• Bidirectional writing: Arabic and Hebrew are written from right to left, except for numbers and embedded English text which is written left to right. The exact behavior is defined in Unicode Bidirectional Algorithm.

  • Non-spacing or diacritical marks (accents or umlauts in European languages): Some languages such as Vietnamese make extensive use of these marks and some characters can have more than one mark at the same time to clarify pronunciation.

  • Ligatures: In special contexts, some pairs of characters get replaced by a combined glyph forming a ligature. Common examples are the fl and fi ligatures used in typesetting US and European books.

Qt tries to take care of all the special features listed above. You usually don't have to worry about these features so long as you use Qt's input widgets (for example, QLineEdit, QTextEdit and derived classes) and Qt's display widgets (for example, QLabel).

Support for these writing systems is transparent to the programmer and completely encapsulated in Qt's text engine. This means that you don't need to have any knowledge about the writing system used in a particular language, except for the following small points:

  • QPainter::drawText(int x, int y, const QString &str) will always draw the string with its left edge at the position specified with the x, y parameters. This will usually give you left aligned strings. Arabic and Hebrew application strings are usually right aligned, so for these languages use the version of drawText() that takes a QRect since this will align in accordance with the language.

  • When you write your own text input controls, use QTextLayout. In some languages (for example, Arabic or languages from the Indian subcontinent), the width and shape of a glyph changes depending on the surrounding characters, which QTextLayout takes into account. Writing input controls usually requires a certain knowledge of the scripts it is going to be used in. Usually the easiest way is to subclass QLineEdit or QTextEdit.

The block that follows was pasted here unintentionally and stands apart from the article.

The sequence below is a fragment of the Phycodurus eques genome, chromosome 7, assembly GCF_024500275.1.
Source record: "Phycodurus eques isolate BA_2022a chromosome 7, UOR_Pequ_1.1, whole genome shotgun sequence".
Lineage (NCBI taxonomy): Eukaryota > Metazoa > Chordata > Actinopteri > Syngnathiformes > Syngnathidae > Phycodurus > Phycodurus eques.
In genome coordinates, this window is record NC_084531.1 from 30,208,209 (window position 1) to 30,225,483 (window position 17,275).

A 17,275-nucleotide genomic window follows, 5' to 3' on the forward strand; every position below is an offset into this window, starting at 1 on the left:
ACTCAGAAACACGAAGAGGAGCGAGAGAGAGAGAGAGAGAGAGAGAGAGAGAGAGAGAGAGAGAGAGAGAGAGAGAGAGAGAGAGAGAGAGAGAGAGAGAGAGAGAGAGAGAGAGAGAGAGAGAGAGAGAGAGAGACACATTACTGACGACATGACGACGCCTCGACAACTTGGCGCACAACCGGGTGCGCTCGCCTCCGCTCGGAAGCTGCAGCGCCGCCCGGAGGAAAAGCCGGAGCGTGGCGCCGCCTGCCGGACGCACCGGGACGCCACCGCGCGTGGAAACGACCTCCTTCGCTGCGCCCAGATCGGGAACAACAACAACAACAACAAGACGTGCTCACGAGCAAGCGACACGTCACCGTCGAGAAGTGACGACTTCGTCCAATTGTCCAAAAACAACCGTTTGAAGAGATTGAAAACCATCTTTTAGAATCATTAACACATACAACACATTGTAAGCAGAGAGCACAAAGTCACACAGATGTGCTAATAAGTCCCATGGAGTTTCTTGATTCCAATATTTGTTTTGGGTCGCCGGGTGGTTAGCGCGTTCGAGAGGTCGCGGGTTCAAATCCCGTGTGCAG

Below is a table listing languages and related writing systems. Some languages may use more than one writing system.

In the table below there are also languages listed that are not included in the Symbian platform language portfolio, and they are indicated by the italic typeface. These languages are included here for reference only as to indicate which languages would basically require only localization and variant testing, and no major changes into the generic code.

Please note that the following table does not contain a full list of writing systems in the world, but only writing systems typically implemented in the IT industry are covered.

Table: Writing systems and languages

Writing system

Languages using this writing system


Arabic, Urdu, Farsi (= Persian), Kashmiri, Pashto, Sindhi


Simplified Chinese, Traditional Chinese (Hong Kong), Traditional Chinese (Taiwan)


Russian, Bulgarian, Ukrainian, Macedonian, Belarusian, Serbian (Serbian in Symbian platform is done with Latin writing system, which is another option for writing Serbian)


Hindi, Marathi, Sindhi, Nepalese


Tamil, Malayalam, Telugu




Hebrew, Ladino, Yiddish






Most European and African languages, and some of APAC languages (Vietnamese: Latin-Extended)



Note: Dialects are not listed in the table, for example, in Chinese, there are Chinese Mandarin, Chinese Cantonese, and so on.